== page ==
Of course, none of this is exactly new.

Thirty years ago, another Labour Prime Minister was vowing to modernise Britain. Back in those days the catchphrase wasn't "globalisation" but "the white heat of the technological revolution." Its author, Harold Wilson, was no less smitten with businessmen than Tony Blair; he backed to the hilt Arnold Weinstock's efforts to fuse English Electric, AEI, and General Electric into a single company that would give Britain a seat at the top table of the world's electrical industry.

A press baron was around too: Cecil King, who as proprietor of the most important British tabloid of the day had to be kept on board (though in the end he jumped ship spectacularly). Thanks to globalisation, King's counterpart today comes from Australia, and carries a US passport (and may one day jump ship too).

But is it necessarily good for Labour, let alone Britain? The spectacle of politicians cosying up to businessmen raises three separate problems.

The first is that malign intersect of fundraising and influence-buying: Bernie Ecclestone's pounds 1m donation to the Labour party "co-incided," as they say, with a notable change of Labour policy on tobacco advertising in Formula One. Then there isthe age-old pitfall of cronyism.

Governments are not elected to favour one company among many, nor to give a particular entrepreneur the inside track over his rivals. Their job is to create a benign and equal environment for all.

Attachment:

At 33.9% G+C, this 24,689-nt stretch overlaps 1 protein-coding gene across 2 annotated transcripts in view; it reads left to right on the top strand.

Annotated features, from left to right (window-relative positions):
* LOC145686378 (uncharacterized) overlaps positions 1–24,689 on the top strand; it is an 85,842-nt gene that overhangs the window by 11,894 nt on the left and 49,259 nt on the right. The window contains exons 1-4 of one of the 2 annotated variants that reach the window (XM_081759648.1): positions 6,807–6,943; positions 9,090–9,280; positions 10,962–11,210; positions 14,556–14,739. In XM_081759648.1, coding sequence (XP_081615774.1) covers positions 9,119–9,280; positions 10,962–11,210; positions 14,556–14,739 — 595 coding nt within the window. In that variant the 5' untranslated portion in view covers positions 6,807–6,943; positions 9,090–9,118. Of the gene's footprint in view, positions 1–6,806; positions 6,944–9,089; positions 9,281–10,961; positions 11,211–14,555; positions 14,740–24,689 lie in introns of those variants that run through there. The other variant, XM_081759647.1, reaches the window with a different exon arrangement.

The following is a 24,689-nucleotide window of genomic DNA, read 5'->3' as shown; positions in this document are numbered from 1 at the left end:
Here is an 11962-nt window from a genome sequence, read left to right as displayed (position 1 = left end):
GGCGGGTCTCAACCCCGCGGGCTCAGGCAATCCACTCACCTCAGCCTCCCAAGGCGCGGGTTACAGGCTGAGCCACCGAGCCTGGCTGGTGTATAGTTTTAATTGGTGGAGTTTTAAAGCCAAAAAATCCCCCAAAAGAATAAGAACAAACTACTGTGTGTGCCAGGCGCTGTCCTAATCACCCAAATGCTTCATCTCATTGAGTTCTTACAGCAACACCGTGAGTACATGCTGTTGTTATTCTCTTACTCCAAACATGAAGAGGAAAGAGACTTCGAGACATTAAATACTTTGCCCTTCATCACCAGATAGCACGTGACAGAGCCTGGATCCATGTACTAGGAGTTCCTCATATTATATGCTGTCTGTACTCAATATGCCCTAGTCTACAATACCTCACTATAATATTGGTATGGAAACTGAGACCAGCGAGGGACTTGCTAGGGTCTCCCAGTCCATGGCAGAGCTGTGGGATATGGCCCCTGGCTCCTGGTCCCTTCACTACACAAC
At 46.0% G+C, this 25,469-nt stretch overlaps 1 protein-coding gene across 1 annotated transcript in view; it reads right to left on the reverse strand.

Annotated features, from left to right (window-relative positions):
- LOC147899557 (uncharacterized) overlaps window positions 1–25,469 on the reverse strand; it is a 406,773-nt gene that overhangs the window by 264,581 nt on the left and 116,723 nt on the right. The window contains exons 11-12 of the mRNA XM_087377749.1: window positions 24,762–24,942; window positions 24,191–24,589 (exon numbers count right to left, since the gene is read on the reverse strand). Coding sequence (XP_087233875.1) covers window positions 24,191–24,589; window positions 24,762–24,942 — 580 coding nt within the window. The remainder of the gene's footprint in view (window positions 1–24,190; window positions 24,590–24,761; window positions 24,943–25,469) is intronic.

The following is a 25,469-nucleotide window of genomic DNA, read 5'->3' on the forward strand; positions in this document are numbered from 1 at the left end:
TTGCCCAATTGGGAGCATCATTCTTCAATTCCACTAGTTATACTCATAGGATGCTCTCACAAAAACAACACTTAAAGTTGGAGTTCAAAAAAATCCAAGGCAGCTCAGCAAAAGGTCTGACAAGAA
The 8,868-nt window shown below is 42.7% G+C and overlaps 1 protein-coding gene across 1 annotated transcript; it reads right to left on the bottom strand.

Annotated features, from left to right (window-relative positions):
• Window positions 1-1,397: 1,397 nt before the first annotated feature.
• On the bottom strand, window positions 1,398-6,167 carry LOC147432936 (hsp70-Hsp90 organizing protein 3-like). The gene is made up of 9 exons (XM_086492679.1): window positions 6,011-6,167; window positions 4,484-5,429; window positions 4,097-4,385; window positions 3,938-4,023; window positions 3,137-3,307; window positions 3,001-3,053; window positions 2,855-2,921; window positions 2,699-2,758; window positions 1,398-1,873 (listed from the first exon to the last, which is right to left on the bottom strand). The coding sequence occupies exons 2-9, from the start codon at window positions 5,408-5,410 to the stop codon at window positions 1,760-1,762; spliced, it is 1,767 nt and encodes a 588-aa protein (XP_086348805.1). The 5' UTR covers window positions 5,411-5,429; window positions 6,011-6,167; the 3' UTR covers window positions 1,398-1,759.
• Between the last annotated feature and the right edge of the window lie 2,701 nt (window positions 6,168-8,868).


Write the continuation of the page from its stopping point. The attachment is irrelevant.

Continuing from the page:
Let the public sector use the skills and experience of businessmen by all means, and this Government has done so more than most, but not if, for argument's sake, the presence of Martin Taylor of Barclays at the head of the tax-and-benefits task force were to see any future merger of Barclays and NatWest judged not on its merits, but on the man.

And finally, even in this era of globalisation and the single currency, size may not be everything.

Mr Blair may think so. But perhaps not his Chancellor, and certainly not Mrs Margaret Beckett, the President of the Board of Trade, known in the City as 'Mrs Block-It' for her habit of referring every deal in sight to the Monopolies and Mergers Commission.

She believes that competition, at least as much as the huge economies of scale generated by oligopolistic mega-corporations, produces the best deal for consumers.

The argument is open. It could yet contain the seeds of ruinous internal strife for Labour if its industrial policy goes wrong.

But there is one consolation. Tony Blair the deal maker is not so hot. Indeed, if he'd been head of the mergers and acquisitions department of a bank, rather than a Government, he would have been out on his neck by now.

Labour had to give back Bernie Ecclestone his pounds 1m. BT's promise of the Internet in every classroom has not come to pass.

The merger of SmithKline and Glaxo fell through, and Rupert Murdoch isn't going to buy an Italian TV network.

If this really was the Bank of Great Britain PLC, and Tony Blair its Chief Executive, he would long since have picked up his golden severance cheque.

- Rupert Cornwell